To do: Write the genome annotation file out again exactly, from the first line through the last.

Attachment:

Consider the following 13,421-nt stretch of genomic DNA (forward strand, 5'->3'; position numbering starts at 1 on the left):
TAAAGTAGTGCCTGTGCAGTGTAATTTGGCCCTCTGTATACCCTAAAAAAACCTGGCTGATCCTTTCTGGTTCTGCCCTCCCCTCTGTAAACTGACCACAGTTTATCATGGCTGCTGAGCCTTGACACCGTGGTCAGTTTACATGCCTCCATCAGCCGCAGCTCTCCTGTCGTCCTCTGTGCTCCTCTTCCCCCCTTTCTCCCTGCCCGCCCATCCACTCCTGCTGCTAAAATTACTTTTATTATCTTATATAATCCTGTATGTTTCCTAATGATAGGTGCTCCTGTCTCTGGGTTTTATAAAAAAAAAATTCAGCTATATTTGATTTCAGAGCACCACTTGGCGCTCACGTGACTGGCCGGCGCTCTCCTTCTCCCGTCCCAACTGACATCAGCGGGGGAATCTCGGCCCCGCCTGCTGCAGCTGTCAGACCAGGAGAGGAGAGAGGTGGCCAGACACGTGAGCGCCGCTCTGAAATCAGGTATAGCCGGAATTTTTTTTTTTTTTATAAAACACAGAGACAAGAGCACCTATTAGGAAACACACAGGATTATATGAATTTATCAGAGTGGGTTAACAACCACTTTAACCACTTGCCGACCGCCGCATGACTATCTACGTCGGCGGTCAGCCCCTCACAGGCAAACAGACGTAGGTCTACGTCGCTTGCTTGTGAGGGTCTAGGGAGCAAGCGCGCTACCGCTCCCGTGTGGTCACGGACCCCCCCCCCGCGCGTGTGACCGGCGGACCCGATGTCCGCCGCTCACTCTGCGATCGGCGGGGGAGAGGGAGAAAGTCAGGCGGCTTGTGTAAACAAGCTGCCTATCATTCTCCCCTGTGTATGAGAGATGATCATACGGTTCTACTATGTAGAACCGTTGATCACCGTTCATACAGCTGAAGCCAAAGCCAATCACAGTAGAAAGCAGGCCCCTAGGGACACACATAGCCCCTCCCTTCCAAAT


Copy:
Consider the following 13,421-nt stretch of genomic DNA (forward strand, 5'->3'; position numbering starts at 1 on the left):
TAAAGTAGTGCCTGTGCAGTGTAATTTGGCCCTCTGTATACCCTAAAAAAACCTGGCTGATCCTTTCTGGTTCTGCCCTCCCCTCTGTAAACTGACCACAGTTTATCATGGCTGCTGAGCCTTGACACCGTGGTCAGTTTACATGCCTCCATCAGCCGCAGCTCTCCTGTCGTCCTCTGTGCTCCTCTTCCCCCCTTTCTCCCTGCCCGCCCATCCACTCCTGCTGCTAAAATTACTTTTATTATCTTATATAATCCTGTATGTTTCCTAATGATAGGTGCTCCTGTCTCTGGGTTTTATAAAAAAAAAATTCAGCTATATTTGATTTCAGAGCACCACTTGGCGCTCACGTGACTGGCCGGCGCTCTCCTTCTCCCGTCCCAACTGACATCAGCGGGGGAATCTCGGCCCCGCCTGCTGCAGCTGTCAGACCAGGAGAGGAGAGAGGTGGCCAGACACGTGAGCGCCGCTCTGAAATCAGGTATAGCCGGAATTTTTTTTTTTTTTATAAAACACAGAGACAAGAGCACCTATTAGGAAACACACAGGATTATATGAATTTATCAGAGTGGGTTAACAACCACTTTAACCACTTGCCGACCGCCGCATGACTATCTACGTCGGCGGTCAGCCCCTCACAGGCAAACAGACGTAGGTCTACGTCGCTTGCTTGTGAGGGTCTAGGGAGCAAGCGCGCTACCGCTCCCGTGTGGTCACGGACCCCCCCCCCGCGCGTGTGACCGGCGGACCCGATGTCCGCCGCTCACTCTGCGATCGGCGGGGGAGAGGGAGAAAGTCAGGCGGCTTGTGTAAACAAGCTGCCTATCATTCTCCCCTGTGTATGAGAGATGATCATACGGTTCTACTATGTAGAACCGTTGATCACCGTTCATACAGCTGAAGCCAAAGCCAATCACAGTAGAAAGCAGGCCCCTAGGGACACACATAGCCCCTCCCTTCCAAAT